As described in a recent STAN*, the COS FUV detector is beginning to exhibit gain sag. One consequence of this effect is the mis-registration of photon events in the cross-dispersion (XD) or Y direction, commonly referred to as Y walk. While Y walk does not adversely affect science data, it can reduce the accuracy of target acquisitions obtained in dispersed light. If the target is centered in the aperture, but the Y walk shifts its spectrum in the XD direction, then the ACQ/PEAKXD algorithm will miscalculate its centroid and move the target away from the aperture center.
We have considered several schemes for modifying the ACQ/PEAKXD algorithm to correct for this effect. The simplest turns out to be the following:
- Ignore the data from segment B when computing the spectral centroid.
- Add 2 pixels to the computed centroid to account for Y walk on segment A.
This algorithm has two properties that make it particularly appealing:
- At present, we require a S/N of 40 in the combined A+B data to compute an accurate centroid. Simulations indicate that an accurate centroid can be obtained with a S/N of 20 to 25 using segment-A data alone. (The XD distribution of A+B counts is broader than that from segment A alone, so more counts are required to compute its centroid.) According to the COS ETC, integration times long enough to achieve S/N = 40 in A+B yield S/N > 25 on segment A, so no change to exposure times is required for most targets.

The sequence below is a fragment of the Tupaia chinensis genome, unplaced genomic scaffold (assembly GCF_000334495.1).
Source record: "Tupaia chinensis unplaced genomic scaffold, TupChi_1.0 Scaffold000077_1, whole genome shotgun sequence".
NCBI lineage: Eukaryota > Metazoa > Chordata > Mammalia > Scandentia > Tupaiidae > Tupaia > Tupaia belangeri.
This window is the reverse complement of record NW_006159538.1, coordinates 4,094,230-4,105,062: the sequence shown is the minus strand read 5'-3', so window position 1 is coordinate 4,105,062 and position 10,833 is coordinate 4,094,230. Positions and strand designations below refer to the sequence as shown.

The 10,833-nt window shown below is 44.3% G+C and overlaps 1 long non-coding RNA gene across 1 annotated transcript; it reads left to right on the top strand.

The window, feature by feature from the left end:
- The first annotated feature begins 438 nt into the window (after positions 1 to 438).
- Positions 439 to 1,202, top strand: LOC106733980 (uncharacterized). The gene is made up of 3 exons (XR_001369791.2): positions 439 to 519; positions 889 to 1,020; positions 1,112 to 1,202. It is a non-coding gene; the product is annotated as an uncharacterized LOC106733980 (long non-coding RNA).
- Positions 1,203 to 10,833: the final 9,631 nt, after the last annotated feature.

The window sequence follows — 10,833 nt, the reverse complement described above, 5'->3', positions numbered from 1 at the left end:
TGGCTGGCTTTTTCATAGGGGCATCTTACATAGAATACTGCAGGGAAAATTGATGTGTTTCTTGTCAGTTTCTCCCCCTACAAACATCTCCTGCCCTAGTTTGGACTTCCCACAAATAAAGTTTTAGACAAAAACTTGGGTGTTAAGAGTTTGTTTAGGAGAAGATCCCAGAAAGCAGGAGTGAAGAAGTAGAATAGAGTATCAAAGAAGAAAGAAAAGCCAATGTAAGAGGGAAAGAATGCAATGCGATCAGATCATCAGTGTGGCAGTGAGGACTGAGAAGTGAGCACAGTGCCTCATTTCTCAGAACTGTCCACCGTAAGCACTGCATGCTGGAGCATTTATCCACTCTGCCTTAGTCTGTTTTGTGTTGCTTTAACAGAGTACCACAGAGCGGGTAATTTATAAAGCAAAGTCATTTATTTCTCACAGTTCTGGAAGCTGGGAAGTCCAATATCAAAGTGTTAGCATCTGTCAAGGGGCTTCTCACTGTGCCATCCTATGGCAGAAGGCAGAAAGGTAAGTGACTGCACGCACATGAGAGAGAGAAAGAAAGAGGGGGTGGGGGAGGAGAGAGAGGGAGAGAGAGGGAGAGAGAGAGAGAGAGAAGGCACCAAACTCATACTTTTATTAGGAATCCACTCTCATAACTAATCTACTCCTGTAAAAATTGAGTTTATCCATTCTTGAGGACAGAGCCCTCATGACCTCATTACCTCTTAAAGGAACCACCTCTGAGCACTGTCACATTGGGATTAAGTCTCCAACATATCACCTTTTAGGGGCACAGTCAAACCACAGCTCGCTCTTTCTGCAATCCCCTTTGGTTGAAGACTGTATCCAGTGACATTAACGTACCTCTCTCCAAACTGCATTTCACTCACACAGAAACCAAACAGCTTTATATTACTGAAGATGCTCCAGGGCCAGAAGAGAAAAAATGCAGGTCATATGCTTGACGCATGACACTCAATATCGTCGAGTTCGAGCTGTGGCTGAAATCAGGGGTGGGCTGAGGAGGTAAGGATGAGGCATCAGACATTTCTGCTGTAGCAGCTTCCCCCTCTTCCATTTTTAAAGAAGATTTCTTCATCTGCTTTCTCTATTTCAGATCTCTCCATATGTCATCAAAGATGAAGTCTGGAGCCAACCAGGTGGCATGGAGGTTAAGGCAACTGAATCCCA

- These changes will enable all FUV gratings to be effectively used for spectroscopic target acquisitions and will go into effect on April 18, 2011. Cycle 18 programs have been checked and modified as necessary to function with this change.
For Cycle 19, version 19.2 of the COS ETC will compute the S/N for segments A and B separately for dispersed-light target acquisitions. In the mean time, here is a simple algorithm for estimating the S/N of a PEAKXD acquisition:
- Perform an ETC calculation for your acquisition.
- Note the value labeled "Count rate segment A," which represents the entire detector, a region larger than the checkbox used to compute the centroid.
- The dark current over the entire detector is 38 counts/sec, while that in the checkbox is 2 counts/sec. The sky is even fainter on segment A (assuming the use of G130M), so we neglect both contributions.
- The signal-to-noise ratio in the checkbox on segment A is thus
S/N = SQRT[ ((Count rate segment A) - 38) * EXPTIME ]If the S/N of your segment-A spectrum is greater than 25, then your ACQ/PEAKXD should perform swimmingly.